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any sort of discrimination based on race or ethnicity and ended segregation once

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and for all well a year later MLK Jr led a group of

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activists on a march from Selma to Montgomery Alabama to advocate for [People marching for voting rights]

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voting rights as usual the backlash was violent and barbaric earning the moniker

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Bloody Sunday for well obvious reasons fortunately this helped speed the passage

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of the Voting Rights Act of 1965 which protected African American voting rights

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in the south, struck down poll taxes and it eliminated literacy tests well then [Federal Agent tears down poll taxes and literacy tests]

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in 1968 Martin Luther King jr. was assassinated, sparking riots and protests

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across the country this tragedy forced Congress to rush through their final bit

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of legislation in the Civil Rights era the Civil Rights Act of 1968, well this

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law built on many of the ideas established in the Civil Rights Act of

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1964 banning discrimination in the housing market and making it a federal [African-American couple approach a house for sale]

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crime to threaten or attack a person based on their race or ethnicity before

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we go on we have to talk more about MLK jr. born in 1929 King was the son of a

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preacher man making him destined like Luke Skywalker to pick up where his dad [MLK hanging off the edge of a platform and MLK's father as Darth Vader appears]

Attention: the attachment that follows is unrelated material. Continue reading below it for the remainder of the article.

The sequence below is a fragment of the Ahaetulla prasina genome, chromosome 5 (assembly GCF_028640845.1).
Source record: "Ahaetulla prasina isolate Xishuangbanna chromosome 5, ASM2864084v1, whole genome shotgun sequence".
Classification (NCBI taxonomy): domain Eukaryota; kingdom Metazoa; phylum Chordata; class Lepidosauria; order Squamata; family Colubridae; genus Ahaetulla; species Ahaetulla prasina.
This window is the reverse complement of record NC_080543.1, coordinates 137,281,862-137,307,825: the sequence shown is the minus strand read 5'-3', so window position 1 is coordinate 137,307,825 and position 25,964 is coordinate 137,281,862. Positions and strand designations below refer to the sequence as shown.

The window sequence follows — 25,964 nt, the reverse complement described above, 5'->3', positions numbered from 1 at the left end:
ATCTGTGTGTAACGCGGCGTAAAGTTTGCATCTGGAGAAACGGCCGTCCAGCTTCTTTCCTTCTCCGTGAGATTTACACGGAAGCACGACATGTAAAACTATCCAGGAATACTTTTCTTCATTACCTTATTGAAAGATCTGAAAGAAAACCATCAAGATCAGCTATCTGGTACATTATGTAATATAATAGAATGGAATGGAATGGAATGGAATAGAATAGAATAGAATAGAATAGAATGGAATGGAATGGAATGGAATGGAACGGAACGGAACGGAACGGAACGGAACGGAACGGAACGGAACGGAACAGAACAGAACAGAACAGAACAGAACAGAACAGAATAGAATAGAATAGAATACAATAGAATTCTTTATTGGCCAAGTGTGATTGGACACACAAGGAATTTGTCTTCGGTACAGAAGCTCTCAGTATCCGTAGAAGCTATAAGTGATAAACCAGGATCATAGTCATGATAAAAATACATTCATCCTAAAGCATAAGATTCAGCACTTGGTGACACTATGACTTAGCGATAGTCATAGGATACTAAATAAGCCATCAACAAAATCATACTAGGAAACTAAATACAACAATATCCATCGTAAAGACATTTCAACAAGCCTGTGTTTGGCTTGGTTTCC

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left off....

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While in school Kings stumbled across some books by a fellow named [MLK falls over books]

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Mahatma Gandhi, Gandhi famous death metal guitarist....

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Gandhi famous Indian

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political leader pioneered the field of non-violent resistance..that is the use of non-violent protests

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to cause political change...Used these techniques to free India from British colonial rule in 1930's...

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well nonviolent resistance can take the form of traditional protests, boycotts and

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marches as long as it doesn't leave a bruise it'll probably work here...[People protesting]

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Gandhi's philosophy had a huge impact on King and would shape his tactics

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throughout the civil rights movement not everyone was as in love with turning the

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other cheek however most prominent among this group was Malcolm X a key leader in

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a small religious sect known as the Nation of Islam, while many of the

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nation's beliefs are derived from mainstream Islam it's considered a

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distinct religion with its own beliefs like that Africans are the original [Arrows point to African people]

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people of mankind that the races should be separated and that white people were

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created by a mad scientist named Yakob [Yakob in the lab with a white man in a tube]

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unlike King, Malcolm wasn't dreaming of white and black children

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playing together in the schoolyard but he dreamed of more segregation on the

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basis that it would allow african-americans to determine their own

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future he also supported African Americans using self-defense in the face [Malcolm X giving guns to African-Americans]

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of racially based violence a view shared by the other groups like the Black

10:49

Panther Party a militant civil rights organization founded in 1966 and nobody

10:55

asked them whole thing with an eye for an eye leaves the whole

10:59

world blind and toothless ....Well Malcolm would

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eventually break with the Nation of Islam in 1964 and convert to Sunni Islam [Malcolm stands with Sunni Islam]

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the most popular branch of Islam later that year

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well this shift softened Malcolm slightly while he still wasn't pulling a

11:15

Gandhi, a'la Martin Luther King jr. he was

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open to the integration of the races and willing to express mild support for the [Malcolm takes down segregation sign]